News / Species Spotlight / Belted Sandfish (Serranus subligarius) (05/18/17)

Belted Sandfish (Serranus subligarius)

Species Spotlight - Belted Sandfish (Serranus subligarius)
The Caribbean is home to an impressive 14 species of Serranus basslet, many of which are hugely popular among aquarists. In the shallows, theres the Chalk Basslet (S. tortugarum), the Harlequin Basslet (S. tigrinus), the Tobacco Basslet (S. tabacarius), and the Lantern Basslet (S. baldwini)... all of which are commonly seen for sale. And then theres the Belted Sandfish (S. subligarius), an attractive little species that occurs in these same shallow Caribbean waters, but, which is largely overlooked. Pity the poor Belted Sandfish.

In the wild, youll find the Belted Sandfish along the Gulf Coast, from Northern Mexico to Florida and up towards North Carolina, in depths ranging from 3-80 meters. Their preferred habitat includes areas with rock and sand that are often heavily laden with silt. And by looking at this fishs cryptic patterning, its not hard to see how it would thrive here.

The Belted Sandfish has a little bit of everything going on. The body has numerous dark vertical bands. The scales are generally margined in an ocherous red, creating a look that is seen in many hawkfishes. In addition, there is a large black spot in the middle of the dorsal fin and a white blotch along the belly. As well as numerous fine spots in the fins and along the head. Theres also a stripe running through the eye, and the pelvic fins are edged in white. In total, theres not a place on this fish which isnt covered with some kind of interesting mark or color.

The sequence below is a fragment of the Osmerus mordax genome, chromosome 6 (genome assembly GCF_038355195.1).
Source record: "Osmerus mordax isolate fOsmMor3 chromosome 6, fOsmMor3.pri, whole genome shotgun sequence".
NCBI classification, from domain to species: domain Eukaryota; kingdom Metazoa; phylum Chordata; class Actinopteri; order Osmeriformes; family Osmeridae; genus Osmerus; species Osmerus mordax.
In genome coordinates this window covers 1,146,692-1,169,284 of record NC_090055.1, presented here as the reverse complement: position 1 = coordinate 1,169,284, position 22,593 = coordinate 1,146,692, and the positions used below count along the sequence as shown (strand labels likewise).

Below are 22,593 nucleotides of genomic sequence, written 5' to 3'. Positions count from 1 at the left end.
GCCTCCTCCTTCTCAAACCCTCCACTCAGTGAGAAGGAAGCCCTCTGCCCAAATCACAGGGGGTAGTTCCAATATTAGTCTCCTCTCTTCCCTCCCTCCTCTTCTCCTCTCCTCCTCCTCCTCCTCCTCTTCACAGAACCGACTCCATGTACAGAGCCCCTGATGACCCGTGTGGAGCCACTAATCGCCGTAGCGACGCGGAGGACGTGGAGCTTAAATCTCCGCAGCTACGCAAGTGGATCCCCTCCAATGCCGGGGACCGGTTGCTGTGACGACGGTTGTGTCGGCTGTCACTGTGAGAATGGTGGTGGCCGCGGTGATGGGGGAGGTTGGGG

With a maximum size of around four inches, this should be a popular species among aquarists, yet it is not the case. Collectors seldom target the Belted Sandfish for this reason, and, consequently, it isnt available in anywhere near the numbers of its basslet relatives. But, despite of being comparatively rare in captivity, this is still one of the least-expensive of the Caribbean Serranus. This makes it a great choice for those looking to keep an unusual and uncommon fish without spending the kind of money that normally goes along with that.

As for care, the Belted Sandfish is little different from other basslets. Its generally best kept singly, unless purchased as a mated pair or provided with a suitably large aquarium to disperse any territoriality. Feed an appropriate mix of meaty foods and avoid keeping it alongside anything small enough to be swallowed. Theres no risk of the Belted Sandfish bothering corals, so go ahead and add one to a reef aquarium for a truly unique piscine experience.